"Mike," I said, "you are to shoot it by marching down there, jumping him out of that thicket and shooting him. Don't miss."

Of course, Mike, Billy and everyone else saw the buck before it disappeared, so Mike was ready to make the attempt. We stayed on top to watch the show. I'm remembering that thicket to be at least a mile away, so the participants looked pretty tiny as they kicked through it. For a moment it appeared that buck had somehow sneaked off when no one was looking, but then Mike must have nearly stepped on it because up it leapt. And down it fell. And finally a muffled boom rolled up the hills. Mike had gotten not just his first Alberta whitetail, but his first whitetail. At 20 yards. And it was a beauty.

Karma worked quickly that day. At sundown, looking into our last draw of the day, we spotted a big, bouncing mule deer buck. It was so close that I managed to hit it. The antlers taped out at 185 inches, a nice counterpoint to the 150-class whitetail Mike had taken.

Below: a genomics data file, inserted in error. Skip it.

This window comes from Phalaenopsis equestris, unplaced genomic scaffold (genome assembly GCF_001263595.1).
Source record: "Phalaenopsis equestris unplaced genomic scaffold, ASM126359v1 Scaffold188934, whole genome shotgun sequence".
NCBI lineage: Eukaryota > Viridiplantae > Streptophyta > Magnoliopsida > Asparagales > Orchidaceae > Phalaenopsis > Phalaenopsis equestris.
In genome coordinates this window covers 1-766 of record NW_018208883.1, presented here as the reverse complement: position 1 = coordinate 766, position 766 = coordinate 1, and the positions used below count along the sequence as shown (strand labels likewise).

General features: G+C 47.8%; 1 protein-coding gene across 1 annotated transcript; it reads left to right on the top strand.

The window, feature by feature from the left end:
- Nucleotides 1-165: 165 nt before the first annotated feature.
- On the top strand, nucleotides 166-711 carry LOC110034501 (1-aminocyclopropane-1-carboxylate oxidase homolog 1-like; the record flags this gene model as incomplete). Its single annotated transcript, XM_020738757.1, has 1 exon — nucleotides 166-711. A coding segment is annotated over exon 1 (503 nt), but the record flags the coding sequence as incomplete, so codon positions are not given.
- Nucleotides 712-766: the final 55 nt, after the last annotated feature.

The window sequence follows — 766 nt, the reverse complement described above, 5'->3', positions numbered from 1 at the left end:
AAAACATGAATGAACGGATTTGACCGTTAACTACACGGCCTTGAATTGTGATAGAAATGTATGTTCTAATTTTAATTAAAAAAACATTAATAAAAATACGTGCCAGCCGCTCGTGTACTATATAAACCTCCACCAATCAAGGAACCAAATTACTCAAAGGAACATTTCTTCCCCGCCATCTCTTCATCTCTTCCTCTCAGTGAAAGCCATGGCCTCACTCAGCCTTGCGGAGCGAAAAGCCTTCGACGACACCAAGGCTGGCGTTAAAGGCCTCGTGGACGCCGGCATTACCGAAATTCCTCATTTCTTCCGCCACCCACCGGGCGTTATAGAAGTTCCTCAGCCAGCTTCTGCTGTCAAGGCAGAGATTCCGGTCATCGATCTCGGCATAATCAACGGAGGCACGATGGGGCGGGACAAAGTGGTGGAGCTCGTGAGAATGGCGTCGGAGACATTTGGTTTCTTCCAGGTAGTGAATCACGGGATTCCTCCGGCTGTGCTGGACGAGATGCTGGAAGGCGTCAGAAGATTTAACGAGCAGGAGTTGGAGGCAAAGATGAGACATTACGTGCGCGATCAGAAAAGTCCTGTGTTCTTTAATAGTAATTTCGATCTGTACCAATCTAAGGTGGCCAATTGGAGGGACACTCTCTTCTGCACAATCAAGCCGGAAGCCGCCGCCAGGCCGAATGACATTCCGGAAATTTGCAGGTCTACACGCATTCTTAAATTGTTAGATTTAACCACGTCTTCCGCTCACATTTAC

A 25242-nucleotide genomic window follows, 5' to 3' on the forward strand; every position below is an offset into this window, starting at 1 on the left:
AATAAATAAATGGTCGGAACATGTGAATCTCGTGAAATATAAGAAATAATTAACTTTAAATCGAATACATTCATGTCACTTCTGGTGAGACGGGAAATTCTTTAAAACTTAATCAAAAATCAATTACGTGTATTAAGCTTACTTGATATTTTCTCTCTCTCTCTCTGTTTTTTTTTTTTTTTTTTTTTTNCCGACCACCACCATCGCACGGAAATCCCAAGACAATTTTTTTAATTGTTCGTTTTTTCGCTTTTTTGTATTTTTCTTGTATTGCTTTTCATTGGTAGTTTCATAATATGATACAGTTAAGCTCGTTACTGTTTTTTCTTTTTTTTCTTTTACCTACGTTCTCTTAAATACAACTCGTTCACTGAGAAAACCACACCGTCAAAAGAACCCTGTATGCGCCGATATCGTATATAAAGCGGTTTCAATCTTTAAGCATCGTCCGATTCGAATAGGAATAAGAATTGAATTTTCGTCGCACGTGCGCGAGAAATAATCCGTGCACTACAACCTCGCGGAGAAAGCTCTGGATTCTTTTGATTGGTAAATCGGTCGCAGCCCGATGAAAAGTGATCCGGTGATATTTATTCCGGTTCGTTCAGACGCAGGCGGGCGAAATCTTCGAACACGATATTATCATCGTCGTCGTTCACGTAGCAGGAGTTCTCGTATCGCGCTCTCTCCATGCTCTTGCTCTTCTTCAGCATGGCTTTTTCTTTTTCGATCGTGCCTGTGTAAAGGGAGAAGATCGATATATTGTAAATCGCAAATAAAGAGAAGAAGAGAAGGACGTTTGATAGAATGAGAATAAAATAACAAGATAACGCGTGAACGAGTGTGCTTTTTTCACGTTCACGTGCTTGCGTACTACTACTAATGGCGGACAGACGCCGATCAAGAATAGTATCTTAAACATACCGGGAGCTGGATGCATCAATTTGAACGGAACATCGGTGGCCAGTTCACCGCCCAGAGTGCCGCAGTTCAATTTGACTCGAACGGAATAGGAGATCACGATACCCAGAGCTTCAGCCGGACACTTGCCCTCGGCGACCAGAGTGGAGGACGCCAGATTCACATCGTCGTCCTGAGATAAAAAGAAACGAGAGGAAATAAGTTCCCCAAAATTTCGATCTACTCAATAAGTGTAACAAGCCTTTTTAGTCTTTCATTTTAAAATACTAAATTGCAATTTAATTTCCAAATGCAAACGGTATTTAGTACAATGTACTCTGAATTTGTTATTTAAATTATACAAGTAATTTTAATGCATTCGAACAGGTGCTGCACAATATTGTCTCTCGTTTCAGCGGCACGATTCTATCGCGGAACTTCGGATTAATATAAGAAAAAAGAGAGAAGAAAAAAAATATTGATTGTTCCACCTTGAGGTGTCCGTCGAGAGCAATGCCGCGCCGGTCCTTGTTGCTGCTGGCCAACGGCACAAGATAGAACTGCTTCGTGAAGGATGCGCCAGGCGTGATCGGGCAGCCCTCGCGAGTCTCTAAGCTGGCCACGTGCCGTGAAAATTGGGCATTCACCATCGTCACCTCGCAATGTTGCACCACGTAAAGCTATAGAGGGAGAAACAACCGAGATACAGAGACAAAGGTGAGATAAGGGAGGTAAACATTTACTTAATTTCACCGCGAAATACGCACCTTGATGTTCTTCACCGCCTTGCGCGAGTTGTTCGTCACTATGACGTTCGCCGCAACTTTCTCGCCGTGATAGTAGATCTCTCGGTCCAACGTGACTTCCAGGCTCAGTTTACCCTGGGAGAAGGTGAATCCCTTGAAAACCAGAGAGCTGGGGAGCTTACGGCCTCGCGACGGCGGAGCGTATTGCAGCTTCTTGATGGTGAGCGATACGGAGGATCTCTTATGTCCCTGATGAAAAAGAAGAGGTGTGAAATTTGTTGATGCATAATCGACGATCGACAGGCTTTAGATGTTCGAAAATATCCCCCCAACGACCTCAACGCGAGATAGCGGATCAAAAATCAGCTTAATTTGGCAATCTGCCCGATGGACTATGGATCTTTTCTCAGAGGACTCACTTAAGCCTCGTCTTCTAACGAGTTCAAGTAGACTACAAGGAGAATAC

Since that trip I've returned to Alberta several times for whitetails of my own, most often hunting with Willow Creek Outfitters and owner and guide André van Hilten, who could just as well go by André the Giant. He's tall enough, but cowboy lanky. The "giant" part refers to his ability to get clients into deer. The first year I hunted with him he uncovered a 140-class whitetail 2 miles away, something no Midwest outfitter or hunting buddy has ever done. It's an Alberta thing. Well, it's a tactic we use all across Plains whitetail habitat, but André does it to perfection, sitting in his truck on roadsides, out of the nasty Arctic winds sweeping off the scenic, snow-topped peaks looming on the western horizon. "No need to suffer out there any longer than we have to," he wisely says, his right eye unwavering behind the 20X-60X scope mounted to his truck door. "But if you want to, we could hike over to those foothills and see about this buck." He'd found a beefy, fully mature specimen, the kind with a neck as wide as its chest, so big and bulky that its 5x5 antlers seemed too small. "Trust me, it's a 140-class buck," André insisted while I debated. I finally played it smart and dropped the animal with a single 150-grain Scirocco from my M700 .30-06. André was correct, of course. It was a fine 10-point, and, despite its age, the venison was delicious. Aging an old buck usually cures any lingering toughness issues.